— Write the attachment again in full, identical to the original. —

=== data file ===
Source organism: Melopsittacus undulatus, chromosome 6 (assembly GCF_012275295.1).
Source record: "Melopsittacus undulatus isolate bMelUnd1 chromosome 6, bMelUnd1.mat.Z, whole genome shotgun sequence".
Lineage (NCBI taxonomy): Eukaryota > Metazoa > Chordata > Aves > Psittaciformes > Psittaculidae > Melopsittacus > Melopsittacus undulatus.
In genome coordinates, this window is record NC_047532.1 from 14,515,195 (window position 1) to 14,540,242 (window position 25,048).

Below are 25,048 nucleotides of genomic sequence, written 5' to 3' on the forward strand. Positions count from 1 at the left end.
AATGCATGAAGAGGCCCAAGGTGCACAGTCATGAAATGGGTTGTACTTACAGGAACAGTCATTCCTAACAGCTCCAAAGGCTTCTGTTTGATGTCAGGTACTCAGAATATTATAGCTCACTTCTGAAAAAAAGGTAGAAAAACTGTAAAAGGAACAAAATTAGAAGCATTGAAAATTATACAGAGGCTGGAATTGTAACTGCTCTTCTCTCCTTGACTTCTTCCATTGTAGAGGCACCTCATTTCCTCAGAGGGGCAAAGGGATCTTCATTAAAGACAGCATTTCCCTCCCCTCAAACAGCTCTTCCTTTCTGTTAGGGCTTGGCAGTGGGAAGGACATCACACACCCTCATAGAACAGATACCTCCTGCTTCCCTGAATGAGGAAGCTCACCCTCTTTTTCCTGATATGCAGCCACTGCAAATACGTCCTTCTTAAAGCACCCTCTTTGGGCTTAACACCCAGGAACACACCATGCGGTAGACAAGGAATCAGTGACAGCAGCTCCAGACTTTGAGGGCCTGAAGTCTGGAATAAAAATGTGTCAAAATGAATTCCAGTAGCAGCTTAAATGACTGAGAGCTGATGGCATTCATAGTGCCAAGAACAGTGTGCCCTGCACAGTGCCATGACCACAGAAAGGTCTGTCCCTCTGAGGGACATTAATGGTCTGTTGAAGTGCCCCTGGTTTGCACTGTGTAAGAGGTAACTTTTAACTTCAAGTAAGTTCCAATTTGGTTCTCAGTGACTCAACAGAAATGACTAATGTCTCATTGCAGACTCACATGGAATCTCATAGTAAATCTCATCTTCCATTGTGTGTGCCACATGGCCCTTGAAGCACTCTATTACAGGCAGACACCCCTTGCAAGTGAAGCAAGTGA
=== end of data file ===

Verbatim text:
Source organism: Melopsittacus undulatus, chromosome 6 (assembly GCF_012275295.1).
Source record: "Melopsittacus undulatus isolate bMelUnd1 chromosome 6, bMelUnd1.mat.Z, whole genome shotgun sequence".
Lineage (NCBI taxonomy): Eukaryota > Metazoa > Chordata > Aves > Psittaciformes > Psittaculidae > Melopsittacus > Melopsittacus undulatus.
In genome coordinates, this window is record NC_047532.1 from 14,515,195 (window position 1) to 14,540,242 (window position 25,048).

Below are 25,048 nucleotides of genomic sequence, written 5' to 3' on the forward strand. Positions count from 1 at the left end.
AATGCATGAAGAGGCCCAAGGTGCACAGTCATGAAATGGGTTGTACTTACAGGAACAGTCATTCCTAACAGCTCCAAAGGCTTCTGTTTGATGTCAGGTACTCAGAATATTATAGCTCACTTCTGAAAAAAAGGTAGAAAAACTGTAAAAGGAACAAAATTAGAAGCATTGAAAATTATACAGAGGCTGGAATTGTAACTGCTCTTCTCTCCTTGACTTCTTCCATTGTAGAGGCACCTCATTTCCTCAGAGGGGCAAAGGGATCTTCATTAAAGACAGCATTTCCCTCCCCTCAAACAGCTCTTCCTTTCTGTTAGGGCTTGGCAGTGGGAAGGACATCACACACCCTCATAGAACAGATACCTCCTGCTTCCCTGAATGAGGAAGCTCACCCTCTTTTTCCTGATATGCAGCCACTGCAAATACGTCCTTCTTAAAGCACCCTCTTTGGGCTTAACACCCAGGAACACACCATGCGGTAGACAAGGAATCAGTGACAGCAGCTCCAGACTTTGAGGGCCTGAAGTCTGGAATAAAAATGTGTCAAAATGAATTCCAGTAGCAGCTTAAATGACTGAGAGCTGATGGCATTCATAGTGCCAAGAACAGTGTGCCCTGCACAGTGCCATGACCACAGAAAGGTCTGTCCCTCTGAGGGACATTAATGGTCTGTTGAAGTGCCCCTGGTTTGCACTGTGTAAGAGGTAACTTTTAACTTCAAGTAAGTTCCAATTTGGTTCTCAGTGACTCAACAGAAATGACTAATGTCTCATTGCAGACTCACATGGAATCTCATAGTAAATCTCATCTTCCATTGTGTGTGCCACATGGCCCTTGAAGCACTCTATTACAGGCAGACACCCCTTGCAAGTGAAGCAAGTGA